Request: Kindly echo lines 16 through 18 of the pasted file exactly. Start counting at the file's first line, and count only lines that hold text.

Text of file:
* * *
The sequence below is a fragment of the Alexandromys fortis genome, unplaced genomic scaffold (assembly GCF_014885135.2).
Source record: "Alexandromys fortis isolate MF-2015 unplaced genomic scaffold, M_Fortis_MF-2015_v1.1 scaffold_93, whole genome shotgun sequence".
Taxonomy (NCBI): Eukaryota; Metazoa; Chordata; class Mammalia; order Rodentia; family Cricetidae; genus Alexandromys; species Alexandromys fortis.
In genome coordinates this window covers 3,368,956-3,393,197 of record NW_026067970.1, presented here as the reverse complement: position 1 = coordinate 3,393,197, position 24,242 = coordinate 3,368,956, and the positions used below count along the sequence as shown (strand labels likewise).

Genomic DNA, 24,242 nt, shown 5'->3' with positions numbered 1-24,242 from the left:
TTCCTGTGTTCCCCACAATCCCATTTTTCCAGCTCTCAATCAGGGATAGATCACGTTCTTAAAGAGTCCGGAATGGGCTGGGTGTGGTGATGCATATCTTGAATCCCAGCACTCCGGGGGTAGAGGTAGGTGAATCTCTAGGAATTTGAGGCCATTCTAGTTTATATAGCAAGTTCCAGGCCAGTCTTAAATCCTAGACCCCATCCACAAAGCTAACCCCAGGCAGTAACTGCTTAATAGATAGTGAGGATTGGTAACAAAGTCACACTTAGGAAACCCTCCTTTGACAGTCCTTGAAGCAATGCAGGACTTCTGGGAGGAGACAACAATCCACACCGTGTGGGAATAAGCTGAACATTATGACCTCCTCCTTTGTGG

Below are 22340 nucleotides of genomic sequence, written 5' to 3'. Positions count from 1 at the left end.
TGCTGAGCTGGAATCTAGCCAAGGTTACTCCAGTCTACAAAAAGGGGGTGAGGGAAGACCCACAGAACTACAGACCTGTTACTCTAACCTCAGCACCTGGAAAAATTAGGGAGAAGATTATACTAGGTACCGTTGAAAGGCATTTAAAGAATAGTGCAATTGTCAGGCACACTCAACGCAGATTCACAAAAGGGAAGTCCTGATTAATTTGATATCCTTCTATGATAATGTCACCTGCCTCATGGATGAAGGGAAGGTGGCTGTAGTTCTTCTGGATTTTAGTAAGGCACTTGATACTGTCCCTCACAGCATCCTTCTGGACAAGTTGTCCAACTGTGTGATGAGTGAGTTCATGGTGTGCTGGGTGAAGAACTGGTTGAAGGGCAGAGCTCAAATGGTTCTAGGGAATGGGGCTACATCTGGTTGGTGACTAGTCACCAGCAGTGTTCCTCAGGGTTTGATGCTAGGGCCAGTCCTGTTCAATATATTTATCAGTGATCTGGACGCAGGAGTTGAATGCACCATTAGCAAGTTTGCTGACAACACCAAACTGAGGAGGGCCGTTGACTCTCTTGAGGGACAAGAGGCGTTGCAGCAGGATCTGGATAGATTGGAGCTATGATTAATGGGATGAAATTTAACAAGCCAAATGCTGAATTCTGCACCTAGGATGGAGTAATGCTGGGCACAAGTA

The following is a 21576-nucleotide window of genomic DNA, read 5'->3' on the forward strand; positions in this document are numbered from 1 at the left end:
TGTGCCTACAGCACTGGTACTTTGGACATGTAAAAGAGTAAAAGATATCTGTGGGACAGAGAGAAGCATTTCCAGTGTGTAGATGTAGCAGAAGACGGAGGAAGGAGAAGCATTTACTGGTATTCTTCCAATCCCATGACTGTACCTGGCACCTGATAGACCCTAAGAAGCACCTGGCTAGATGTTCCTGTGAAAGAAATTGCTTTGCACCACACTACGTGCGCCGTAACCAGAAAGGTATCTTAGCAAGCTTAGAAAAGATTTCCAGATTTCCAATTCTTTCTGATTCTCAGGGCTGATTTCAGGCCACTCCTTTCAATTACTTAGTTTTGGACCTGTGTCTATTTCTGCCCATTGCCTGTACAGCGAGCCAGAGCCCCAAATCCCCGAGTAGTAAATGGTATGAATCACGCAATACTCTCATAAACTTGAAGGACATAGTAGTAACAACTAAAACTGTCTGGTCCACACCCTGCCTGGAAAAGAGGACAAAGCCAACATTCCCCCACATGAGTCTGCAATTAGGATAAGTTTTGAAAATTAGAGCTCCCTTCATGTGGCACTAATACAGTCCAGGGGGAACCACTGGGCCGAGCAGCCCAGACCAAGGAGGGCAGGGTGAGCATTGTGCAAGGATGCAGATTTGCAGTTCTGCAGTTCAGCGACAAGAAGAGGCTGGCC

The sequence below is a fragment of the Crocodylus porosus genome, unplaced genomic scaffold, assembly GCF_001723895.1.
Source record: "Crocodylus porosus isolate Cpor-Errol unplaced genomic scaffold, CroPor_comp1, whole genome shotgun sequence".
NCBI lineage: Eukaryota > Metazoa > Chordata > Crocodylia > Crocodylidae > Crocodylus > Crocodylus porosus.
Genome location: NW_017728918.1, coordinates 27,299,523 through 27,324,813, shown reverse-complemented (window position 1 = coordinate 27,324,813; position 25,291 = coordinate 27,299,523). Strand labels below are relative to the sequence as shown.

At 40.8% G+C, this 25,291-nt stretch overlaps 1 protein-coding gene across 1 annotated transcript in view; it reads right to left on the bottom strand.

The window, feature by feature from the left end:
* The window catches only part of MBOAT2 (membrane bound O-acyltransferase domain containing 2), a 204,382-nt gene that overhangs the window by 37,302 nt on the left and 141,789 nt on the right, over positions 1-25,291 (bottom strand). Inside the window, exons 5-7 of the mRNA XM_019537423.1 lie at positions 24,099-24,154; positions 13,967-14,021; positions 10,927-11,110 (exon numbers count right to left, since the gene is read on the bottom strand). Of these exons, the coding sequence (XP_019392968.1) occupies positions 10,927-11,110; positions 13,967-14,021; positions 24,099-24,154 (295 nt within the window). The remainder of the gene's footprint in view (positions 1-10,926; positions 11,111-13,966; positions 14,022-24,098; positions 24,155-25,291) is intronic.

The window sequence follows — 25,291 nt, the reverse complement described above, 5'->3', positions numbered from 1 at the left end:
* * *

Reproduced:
The window, feature by feature from the left end:
* The window catches only part of MBOAT2 (membrane bound O-acyltransferase domain containing 2), a 204,382-nt gene that overhangs the window by 37,302 nt on the left and 141,789 nt on the right, over positions 1-25,291 (bottom strand). Inside the window, exons 5-7 of the mRNA XM_019537423.1 lie at positions 24,099-24,154; positions 13,967-14,021; positions 10,927-11,110 (exon numbers count right to left, since the gene is read on the bottom strand). Of these exons, the coding sequence (XP_019392968.1) occupies positions 10,927-11,110; positions 13,967-14,021; positions 24,099-24,154 (295 nt within the window). The remainder of the gene's footprint in view (positions 1-10,926; positions 11,111-13,966; positions 14,022-24,098; positions 24,155-25,291) is intronic.

The window sequence follows — 25,291 nt, the reverse complement described above, 5'->3', positions numbered from 1 at the left end: